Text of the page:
Research design for causal inference is at the heart of a "credibility revolution" in empirical research. Credible causal inference often requires researchers not to rely on the linearity and normality assumptions underlying classical regression. Bayesian imputation and simulation methods provide many of the analytic tools for doing so. We will cover Bayesian methods for research design and analysis for true randomized experiments, as well as for quasi-experiments where part of the sample is "treated" in some way, the control group is drawn from the rest of the sample, but the researcher controls neither the assignment of units to treatment nor administration of the treatment. These analytic methods include multiple imputation of missing "potential outcomes", using Markov chain Monte Carlo (MCMC) simulations, including Gibbs sample, and other flexible model specifications.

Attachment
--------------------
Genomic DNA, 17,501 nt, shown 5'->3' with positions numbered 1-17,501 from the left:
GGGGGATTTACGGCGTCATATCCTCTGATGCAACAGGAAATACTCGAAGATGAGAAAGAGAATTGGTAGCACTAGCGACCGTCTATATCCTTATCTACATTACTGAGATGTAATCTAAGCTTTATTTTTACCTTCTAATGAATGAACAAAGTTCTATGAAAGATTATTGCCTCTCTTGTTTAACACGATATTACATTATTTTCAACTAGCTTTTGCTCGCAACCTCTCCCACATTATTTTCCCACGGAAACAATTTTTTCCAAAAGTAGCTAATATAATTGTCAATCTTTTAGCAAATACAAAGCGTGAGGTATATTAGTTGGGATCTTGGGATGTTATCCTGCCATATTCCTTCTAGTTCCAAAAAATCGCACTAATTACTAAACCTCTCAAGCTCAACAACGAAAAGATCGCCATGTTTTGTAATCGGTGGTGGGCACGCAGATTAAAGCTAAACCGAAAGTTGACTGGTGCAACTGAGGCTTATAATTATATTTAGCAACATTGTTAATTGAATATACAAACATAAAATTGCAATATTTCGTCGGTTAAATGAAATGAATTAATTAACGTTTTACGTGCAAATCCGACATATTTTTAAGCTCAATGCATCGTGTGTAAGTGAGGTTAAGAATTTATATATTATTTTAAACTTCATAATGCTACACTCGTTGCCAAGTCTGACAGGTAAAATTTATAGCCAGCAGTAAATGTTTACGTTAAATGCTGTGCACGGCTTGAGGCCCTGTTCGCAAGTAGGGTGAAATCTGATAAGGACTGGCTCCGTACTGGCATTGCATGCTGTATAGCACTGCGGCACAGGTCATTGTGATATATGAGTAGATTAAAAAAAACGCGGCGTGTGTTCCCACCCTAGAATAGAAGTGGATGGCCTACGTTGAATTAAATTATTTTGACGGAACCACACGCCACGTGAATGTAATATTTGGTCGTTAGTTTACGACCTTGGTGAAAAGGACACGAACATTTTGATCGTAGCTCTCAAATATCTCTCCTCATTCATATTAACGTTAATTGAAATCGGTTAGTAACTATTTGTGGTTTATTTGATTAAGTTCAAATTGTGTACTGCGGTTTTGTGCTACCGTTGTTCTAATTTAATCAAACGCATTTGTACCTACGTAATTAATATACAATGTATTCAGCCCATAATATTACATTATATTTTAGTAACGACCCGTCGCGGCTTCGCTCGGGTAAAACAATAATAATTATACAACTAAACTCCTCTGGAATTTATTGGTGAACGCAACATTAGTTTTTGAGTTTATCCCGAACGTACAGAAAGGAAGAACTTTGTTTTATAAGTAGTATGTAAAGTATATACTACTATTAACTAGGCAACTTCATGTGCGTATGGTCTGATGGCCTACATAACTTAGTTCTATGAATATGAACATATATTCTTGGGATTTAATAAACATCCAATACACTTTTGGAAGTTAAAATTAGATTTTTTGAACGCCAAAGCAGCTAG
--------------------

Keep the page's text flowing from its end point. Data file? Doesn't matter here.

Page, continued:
Most empirical methods courses begin with the methods. They survey how each method works, and what assumptions each relies on. We will begin instead with the goal of causal inference and the centrality of research design, and discuss how Bayesian methods allow research designs that better achieve that goal.

The workshop will include an introduction to Winbugs, the principal public domain Bayesian inference software. We will illustrate selected methods with real data and Winbugs code.

Target audience
Quantitative empirical researchers (faculty and graduate students) in social science, including law, political science, economics, many business-school areas (finance, accounting, management, marketing, etc), sociology, education, psychology, etc. - indeed anywhere that causal inference is important.

Minimum prior knowledge